November 12, 2014 | Mark Paradies

Root Cause Analysis Tip: Top 10 Investigation Mistakes (in 1994)

Gatlinburg Sunrise 1

At the first TapRooT® Summit in Gatlinburg, Tennessee, in 1994, attendees voted on the top investigation mistakes that they had observed. The list was published in the August 1994 Root Cause Network™ newsletter (© 1994). Here’s the top 10:

  1. Management revises the facts. (Or management says “You can’t say that.”)
  2. Assumptions become facts.
  3. Untrained team of investigators. (We assign good people/engineers to find causes.)
  4. Started investigation too late.
  5. Stopped investigation too soon.
  6. No systematic investigation process.
  7. Management can’t be the root cause.
  8. Supervisor performs investigation in their spare time.
  9. Fit the facts to the scenario. (Management tells the investigation team what to find.)
  10. Hidden agendas.

What do you think? Have things change much since 1994? If your management supports using TapRooT®, you should have eliminated these top 10 investigation mistakes.

What do you think is the biggest investigation mistake being made today? Is it on the list above? Leave your ideas as a comment.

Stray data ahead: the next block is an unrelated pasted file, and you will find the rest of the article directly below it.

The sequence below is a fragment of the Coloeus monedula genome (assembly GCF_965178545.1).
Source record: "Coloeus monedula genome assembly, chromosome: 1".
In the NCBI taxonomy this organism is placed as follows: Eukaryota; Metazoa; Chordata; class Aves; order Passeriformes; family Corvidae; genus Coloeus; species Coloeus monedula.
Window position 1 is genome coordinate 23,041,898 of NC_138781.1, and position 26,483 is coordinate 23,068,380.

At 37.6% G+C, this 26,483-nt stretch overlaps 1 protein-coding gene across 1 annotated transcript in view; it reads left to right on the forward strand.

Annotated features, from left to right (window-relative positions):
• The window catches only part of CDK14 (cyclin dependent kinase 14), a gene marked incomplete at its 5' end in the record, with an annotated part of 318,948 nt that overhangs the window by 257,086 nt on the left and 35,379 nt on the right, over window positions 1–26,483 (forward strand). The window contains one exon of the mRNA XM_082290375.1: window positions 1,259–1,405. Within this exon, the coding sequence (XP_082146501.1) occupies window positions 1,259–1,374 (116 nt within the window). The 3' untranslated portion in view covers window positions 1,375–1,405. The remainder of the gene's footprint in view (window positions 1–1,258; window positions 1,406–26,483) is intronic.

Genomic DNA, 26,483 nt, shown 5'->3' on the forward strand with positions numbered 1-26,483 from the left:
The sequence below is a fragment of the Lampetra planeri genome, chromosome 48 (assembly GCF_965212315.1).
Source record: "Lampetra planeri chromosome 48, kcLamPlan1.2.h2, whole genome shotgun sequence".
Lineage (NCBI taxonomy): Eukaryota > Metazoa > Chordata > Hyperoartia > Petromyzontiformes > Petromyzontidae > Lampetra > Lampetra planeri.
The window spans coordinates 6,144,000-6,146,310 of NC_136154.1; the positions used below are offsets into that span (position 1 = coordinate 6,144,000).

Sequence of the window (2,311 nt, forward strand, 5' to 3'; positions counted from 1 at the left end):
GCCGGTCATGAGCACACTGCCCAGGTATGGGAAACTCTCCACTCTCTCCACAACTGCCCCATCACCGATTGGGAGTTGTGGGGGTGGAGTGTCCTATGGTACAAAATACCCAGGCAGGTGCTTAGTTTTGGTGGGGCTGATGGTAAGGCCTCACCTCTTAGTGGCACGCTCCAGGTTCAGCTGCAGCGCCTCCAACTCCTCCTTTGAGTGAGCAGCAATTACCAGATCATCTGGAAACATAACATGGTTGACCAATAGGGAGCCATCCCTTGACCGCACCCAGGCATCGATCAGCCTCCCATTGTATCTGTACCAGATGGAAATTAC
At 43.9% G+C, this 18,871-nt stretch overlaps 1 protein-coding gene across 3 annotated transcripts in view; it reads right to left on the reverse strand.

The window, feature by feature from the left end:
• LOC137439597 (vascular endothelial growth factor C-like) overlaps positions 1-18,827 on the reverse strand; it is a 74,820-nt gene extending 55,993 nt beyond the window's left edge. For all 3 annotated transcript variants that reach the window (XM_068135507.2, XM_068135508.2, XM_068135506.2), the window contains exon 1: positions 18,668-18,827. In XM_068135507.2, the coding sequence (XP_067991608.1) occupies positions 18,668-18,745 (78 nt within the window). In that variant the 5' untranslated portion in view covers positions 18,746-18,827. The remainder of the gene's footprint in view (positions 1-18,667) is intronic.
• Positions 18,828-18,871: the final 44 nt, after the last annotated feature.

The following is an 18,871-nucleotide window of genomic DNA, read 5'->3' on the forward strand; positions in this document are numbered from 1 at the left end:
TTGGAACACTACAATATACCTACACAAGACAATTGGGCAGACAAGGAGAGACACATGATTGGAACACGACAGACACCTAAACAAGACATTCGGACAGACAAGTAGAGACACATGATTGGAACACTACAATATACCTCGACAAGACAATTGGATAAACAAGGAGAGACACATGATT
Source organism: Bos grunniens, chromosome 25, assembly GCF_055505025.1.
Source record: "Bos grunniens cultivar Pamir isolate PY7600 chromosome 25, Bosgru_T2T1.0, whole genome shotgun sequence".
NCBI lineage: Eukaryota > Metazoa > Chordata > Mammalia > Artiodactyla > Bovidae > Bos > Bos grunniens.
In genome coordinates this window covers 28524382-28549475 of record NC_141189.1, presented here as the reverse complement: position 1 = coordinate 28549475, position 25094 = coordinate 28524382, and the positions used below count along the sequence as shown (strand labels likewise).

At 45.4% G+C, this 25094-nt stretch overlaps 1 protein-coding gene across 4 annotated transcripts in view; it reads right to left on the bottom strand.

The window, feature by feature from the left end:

Show Comments

2 Replies to “Root Cause Analysis Tip: Top 10 Investigation Mistakes (in 1994)”

  • Tony knight says:

    All investigative tools suffer the same fate. Change the senior staff and so does the outcomes. That’s human nature, vested interests or perceived vested interests in the outcome.
    Thr suggested mistake is using internal people for the investigation. Therefore bias protectionism and limited interference would be removed, assuming the correct protections are in place for the Contractor.

    • Mark Paradies says:

      Thanks for your comment.

      I believe it may be the nature of companies with a blame oriented vision to be protective (cover-up) what happened. But with an improvement-oriented vision, you can use a systematic process like TapRooT® to find and then fix the real root causes of problems. See

      If you can develop a learning organization with an improvement-oriented vision, root cause analysis can flourish and performance will improve. I think this works better than having outside investigators.

      If you have outside investigators and a blame vision, blame will still be the main outcome.

      Outside investigators may be needed to help with complex, controversial, or client complaint investigations to provide a different (or in the client investigation – independent) set of eyes.

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